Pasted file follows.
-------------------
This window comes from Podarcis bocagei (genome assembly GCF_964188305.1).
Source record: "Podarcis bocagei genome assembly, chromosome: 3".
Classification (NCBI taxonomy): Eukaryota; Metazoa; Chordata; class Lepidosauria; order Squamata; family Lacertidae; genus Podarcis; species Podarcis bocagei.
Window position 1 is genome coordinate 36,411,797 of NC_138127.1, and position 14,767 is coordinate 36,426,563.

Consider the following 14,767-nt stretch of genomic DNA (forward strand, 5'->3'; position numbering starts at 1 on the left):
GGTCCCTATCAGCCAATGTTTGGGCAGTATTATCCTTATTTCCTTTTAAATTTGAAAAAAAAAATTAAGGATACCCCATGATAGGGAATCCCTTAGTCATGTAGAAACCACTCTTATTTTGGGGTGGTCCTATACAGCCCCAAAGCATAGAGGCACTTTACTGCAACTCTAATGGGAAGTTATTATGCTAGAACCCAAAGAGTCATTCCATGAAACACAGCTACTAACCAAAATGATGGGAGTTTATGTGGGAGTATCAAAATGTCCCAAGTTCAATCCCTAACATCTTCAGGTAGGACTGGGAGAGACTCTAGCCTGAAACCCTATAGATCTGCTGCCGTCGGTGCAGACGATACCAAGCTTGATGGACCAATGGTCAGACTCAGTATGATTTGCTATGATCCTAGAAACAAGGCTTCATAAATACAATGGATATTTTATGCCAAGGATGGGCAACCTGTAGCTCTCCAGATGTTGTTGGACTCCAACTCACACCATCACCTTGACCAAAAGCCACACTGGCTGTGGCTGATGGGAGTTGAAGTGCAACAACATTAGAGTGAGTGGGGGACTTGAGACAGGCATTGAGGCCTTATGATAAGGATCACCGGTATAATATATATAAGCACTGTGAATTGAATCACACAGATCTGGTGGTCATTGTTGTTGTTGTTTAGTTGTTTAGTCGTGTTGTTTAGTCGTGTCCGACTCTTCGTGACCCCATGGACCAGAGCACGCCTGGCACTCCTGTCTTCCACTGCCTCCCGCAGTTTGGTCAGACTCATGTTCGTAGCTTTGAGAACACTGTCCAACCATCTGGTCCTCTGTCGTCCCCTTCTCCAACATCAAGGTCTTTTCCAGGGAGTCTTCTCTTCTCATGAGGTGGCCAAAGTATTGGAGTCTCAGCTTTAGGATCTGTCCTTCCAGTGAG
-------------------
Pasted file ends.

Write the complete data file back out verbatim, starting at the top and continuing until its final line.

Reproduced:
This window comes from Podarcis bocagei (genome assembly GCF_964188305.1).
Source record: "Podarcis bocagei genome assembly, chromosome: 3".
Classification (NCBI taxonomy): Eukaryota; Metazoa; Chordata; class Lepidosauria; order Squamata; family Lacertidae; genus Podarcis; species Podarcis bocagei.
Window position 1 is genome coordinate 36,411,797 of NC_138127.1, and position 14,767 is coordinate 36,426,563.

Consider the following 14,767-nt stretch of genomic DNA (forward strand, 5'->3'; position numbering starts at 1 on the left):
GGTCCCTATCAGCCAATGTTTGGGCAGTATTATCCTTATTTCCTTTTAAATTTGAAAAAAAAAATTAAGGATACCCCATGATAGGGAATCCCTTAGTCATGTAGAAACCACTCTTATTTTGGGGTGGTCCTATACAGCCCCAAAGCATAGAGGCACTTTACTGCAACTCTAATGGGAAGTTATTATGCTAGAACCCAAAGAGTCATTCCATGAAACACAGCTACTAACCAAAATGATGGGAGTTTATGTGGGAGTATCAAAATGTCCCAAGTTCAATCCCTAACATCTTCAGGTAGGACTGGGAGAGACTCTAGCCTGAAACCCTATAGATCTGCTGCCGTCGGTGCAGACGATACCAAGCTTGATGGACCAATGGTCAGACTCAGTATGATTTGCTATGATCCTAGAAACAAGGCTTCATAAATACAATGGATATTTTATGCCAAGGATGGGCAACCTGTAGCTCTCCAGATGTTGTTGGACTCCAACTCACACCATCACCTTGACCAAAAGCCACACTGGCTGTGGCTGATGGGAGTTGAAGTGCAACAACATTAGAGTGAGTGGGGGACTTGAGACAGGCATTGAGGCCTTATGATAAGGATCACCGGTATAATATATATAAGCACTGTGAATTGAATCACACAGATCTGGTGGTCATTGTTGTTGTTGTTTAGTTGTTTAGTCGTGTTGTTTAGTCGTGTCCGACTCTTCGTGACCCCATGGACCAGAGCACGCCTGGCACTCCTGTCTTCCACTGCCTCCCGCAGTTTGGTCAGACTCATGTTCGTAGCTTTGAGAACACTGTCCAACCATCTGGTCCTCTGTCGTCCCCTTCTCCAACATCAAGGTCTTTTCCAGGGAGTCTTCTCTTCTCATGAGGTGGCCAAAGTATTGGAGTCTCAGCTTTAGGATCTGTCCTTCCAGTGAG